The Ohio Senate GOP members are proposing a budget plan that would eliminate the state’s 30-plus municipal broadband programs and remove $190 million in state grants slated to expand high-speed internet. According to Cleveland.com, Republicans slipped language into the state budget plan at the eleventh hour, which would force municipal broadband programs to cease if a private-sector company operates in the same area and bars municipalities from accepting federal money for broadband programs.
Opponents say the proposal would cause every existing municipal broadband program — including those in Fairlawn, Hudson, Medina, and Wadsworth — to dissolve and prevent any new programs from starting up. “If this amendment is kept in there, you basically have three or four private, monopolistic internet broadband companies that will be dictating the technology future of the state of Ohio,” said Fairlawn Mayor Bill Roth.
The two biggest broadband providers in Ohio are Charter Spectrum and AT&T, reported Cleveland.com. However, both companies have been slow to upgrade infrastructure (or refused to build it altogether) to maintain the highest speeds, so municipalities built their own networks to fill the gap.
“When you give [private companies] the chance, and they refuse or are unable to do it,” Roth said, “then my question is: is the state of Ohio supposed to remain in the dark ages?” He added that after Fairlawn built a broadband network that achieves speeds up to 100 Gbps, home values increased, and several businesses relocated from overseas to the area.
These statistics are opposite of the situation in Cleveland, OH, which was recently ranked as one of the worst-connected cities in the country, with more than 30 percent of residents lacking broadband access, reported Cleveland.com. According to nonprofit executive Justin Bibb, who’s a Cleveland mayoral candidate, “If signed into law, this ban on broadband will make closing the digital divide in Cleveland virtually impossible.”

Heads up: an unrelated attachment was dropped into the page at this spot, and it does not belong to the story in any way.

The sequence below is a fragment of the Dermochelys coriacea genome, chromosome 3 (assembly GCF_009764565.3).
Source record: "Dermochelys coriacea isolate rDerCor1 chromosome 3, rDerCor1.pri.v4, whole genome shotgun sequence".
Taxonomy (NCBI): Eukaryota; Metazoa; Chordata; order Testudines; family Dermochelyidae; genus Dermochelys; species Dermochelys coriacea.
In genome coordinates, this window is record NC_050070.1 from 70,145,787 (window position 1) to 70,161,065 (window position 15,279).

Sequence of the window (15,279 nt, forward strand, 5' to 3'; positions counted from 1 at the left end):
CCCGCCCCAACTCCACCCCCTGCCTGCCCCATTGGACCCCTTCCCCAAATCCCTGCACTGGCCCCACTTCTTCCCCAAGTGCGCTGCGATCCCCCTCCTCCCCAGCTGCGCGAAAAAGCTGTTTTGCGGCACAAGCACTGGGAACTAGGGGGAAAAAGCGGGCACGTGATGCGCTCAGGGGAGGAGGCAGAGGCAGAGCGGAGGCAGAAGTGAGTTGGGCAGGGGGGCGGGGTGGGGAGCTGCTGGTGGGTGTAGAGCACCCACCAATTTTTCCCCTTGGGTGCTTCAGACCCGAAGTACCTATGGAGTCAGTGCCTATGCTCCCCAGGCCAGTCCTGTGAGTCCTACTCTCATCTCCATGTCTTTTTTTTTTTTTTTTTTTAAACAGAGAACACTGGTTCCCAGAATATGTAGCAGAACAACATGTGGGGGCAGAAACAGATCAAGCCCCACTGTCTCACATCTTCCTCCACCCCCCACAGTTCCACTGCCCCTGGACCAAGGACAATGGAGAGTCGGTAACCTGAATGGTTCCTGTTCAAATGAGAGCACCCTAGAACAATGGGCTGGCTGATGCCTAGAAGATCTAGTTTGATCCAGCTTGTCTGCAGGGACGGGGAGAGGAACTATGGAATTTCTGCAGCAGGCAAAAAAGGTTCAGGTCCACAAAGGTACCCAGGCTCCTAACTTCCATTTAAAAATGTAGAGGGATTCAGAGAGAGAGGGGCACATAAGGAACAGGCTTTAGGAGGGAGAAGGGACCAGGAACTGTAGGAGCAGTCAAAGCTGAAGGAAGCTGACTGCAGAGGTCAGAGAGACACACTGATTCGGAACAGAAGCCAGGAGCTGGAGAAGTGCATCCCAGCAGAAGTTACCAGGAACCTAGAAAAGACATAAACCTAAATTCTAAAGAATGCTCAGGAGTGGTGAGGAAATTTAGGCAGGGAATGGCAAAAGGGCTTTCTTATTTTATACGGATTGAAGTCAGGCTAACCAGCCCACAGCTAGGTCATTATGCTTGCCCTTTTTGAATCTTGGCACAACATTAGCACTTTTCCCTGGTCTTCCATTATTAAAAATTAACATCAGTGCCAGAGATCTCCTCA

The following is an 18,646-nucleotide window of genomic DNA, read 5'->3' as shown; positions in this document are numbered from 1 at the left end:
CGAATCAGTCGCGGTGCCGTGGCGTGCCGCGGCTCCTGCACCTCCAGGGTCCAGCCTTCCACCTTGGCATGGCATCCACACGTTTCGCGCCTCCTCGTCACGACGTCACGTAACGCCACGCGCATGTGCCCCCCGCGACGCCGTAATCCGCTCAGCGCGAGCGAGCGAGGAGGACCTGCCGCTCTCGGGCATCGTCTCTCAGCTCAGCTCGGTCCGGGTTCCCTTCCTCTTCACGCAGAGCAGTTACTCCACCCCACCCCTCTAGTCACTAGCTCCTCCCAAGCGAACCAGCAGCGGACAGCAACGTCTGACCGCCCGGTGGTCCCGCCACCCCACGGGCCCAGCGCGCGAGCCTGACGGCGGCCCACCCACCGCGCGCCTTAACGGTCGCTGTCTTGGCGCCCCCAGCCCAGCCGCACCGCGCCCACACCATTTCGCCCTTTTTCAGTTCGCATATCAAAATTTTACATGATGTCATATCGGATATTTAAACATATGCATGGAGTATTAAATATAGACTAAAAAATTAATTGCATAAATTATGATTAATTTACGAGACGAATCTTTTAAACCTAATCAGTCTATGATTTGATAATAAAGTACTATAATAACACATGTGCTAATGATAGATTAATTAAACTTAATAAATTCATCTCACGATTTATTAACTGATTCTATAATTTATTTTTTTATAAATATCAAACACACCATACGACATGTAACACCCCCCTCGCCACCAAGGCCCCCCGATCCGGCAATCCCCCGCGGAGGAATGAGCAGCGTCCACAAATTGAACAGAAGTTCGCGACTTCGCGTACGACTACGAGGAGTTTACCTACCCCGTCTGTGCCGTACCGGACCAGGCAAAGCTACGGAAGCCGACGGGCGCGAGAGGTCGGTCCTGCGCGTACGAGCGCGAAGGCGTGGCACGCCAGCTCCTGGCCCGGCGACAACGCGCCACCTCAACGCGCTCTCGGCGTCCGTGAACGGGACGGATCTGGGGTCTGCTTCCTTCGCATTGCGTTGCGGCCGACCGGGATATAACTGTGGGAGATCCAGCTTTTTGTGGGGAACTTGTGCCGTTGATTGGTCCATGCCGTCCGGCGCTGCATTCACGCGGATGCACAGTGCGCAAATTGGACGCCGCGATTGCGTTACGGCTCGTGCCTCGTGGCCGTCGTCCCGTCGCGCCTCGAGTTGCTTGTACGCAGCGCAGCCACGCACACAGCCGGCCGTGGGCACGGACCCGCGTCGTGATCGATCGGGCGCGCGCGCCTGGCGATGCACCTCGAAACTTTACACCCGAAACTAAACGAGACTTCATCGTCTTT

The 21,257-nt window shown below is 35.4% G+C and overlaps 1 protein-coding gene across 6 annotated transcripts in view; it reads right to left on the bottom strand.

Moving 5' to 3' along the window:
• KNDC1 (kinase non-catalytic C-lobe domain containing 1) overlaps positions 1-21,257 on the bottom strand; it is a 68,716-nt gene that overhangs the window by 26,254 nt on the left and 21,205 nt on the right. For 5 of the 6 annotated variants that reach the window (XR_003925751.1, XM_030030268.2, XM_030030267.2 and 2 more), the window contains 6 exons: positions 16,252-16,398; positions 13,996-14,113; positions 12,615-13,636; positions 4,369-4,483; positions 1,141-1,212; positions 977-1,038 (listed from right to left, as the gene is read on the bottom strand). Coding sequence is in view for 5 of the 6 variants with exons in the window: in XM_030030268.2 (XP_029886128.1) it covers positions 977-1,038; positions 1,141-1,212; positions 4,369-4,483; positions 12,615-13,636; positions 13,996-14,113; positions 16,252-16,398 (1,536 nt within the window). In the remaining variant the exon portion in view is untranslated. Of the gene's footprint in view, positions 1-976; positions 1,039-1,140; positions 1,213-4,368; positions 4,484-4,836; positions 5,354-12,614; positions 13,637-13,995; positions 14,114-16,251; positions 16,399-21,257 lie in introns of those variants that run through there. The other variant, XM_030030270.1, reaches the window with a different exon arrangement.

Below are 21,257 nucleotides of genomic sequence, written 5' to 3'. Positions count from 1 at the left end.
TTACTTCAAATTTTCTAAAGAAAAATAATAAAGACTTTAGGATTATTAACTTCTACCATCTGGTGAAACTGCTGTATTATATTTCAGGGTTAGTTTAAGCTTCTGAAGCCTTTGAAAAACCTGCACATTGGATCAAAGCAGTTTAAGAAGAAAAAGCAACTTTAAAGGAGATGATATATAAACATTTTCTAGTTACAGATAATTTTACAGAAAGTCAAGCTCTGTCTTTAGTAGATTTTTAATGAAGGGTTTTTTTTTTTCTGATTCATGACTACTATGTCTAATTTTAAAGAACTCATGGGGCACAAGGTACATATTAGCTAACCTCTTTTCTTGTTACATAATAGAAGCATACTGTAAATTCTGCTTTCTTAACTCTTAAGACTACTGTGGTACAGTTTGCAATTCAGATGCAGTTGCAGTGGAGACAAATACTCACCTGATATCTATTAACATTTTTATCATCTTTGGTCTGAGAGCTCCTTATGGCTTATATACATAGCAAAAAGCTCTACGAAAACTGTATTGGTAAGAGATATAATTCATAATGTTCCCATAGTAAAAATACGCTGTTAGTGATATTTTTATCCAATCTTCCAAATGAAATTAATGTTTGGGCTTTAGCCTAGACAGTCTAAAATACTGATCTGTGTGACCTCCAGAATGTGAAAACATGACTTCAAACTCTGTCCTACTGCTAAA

City Council President Kevin Kelley, also running for mayor of Cleveland, added that if the amendment passes, the law will be challenged in court. “It is just a transparent attack on municipalities and our efforts to extend broadband services for those who need it the most at a time when we need it the most,” he said. “It is absolutely irresponsible legislating. It is done as a favor to the legacy carriers, and we’re going to do everything we can to fight it.”
Kelley added that the attack on municipal broadband programs is not uncommon. According to BroadbandNow, 18 states restrict municipal programs in favor of private-sector networks. In addition, Cleveland.com reported that internet providers and telecommunications companies are generally big political donors and often try to stop municipal programs at the state level.
The GOP’s amendment passed by a party-line vote of 25-8; it will move on to the House and Senate budget negotiators. Additionally, Gov. Mike DeWine, who allocated the $190 million in broadband expansion funds plus recently passed House Bill 2, providing $20 million in state grants for broadband, could also veto the proposal.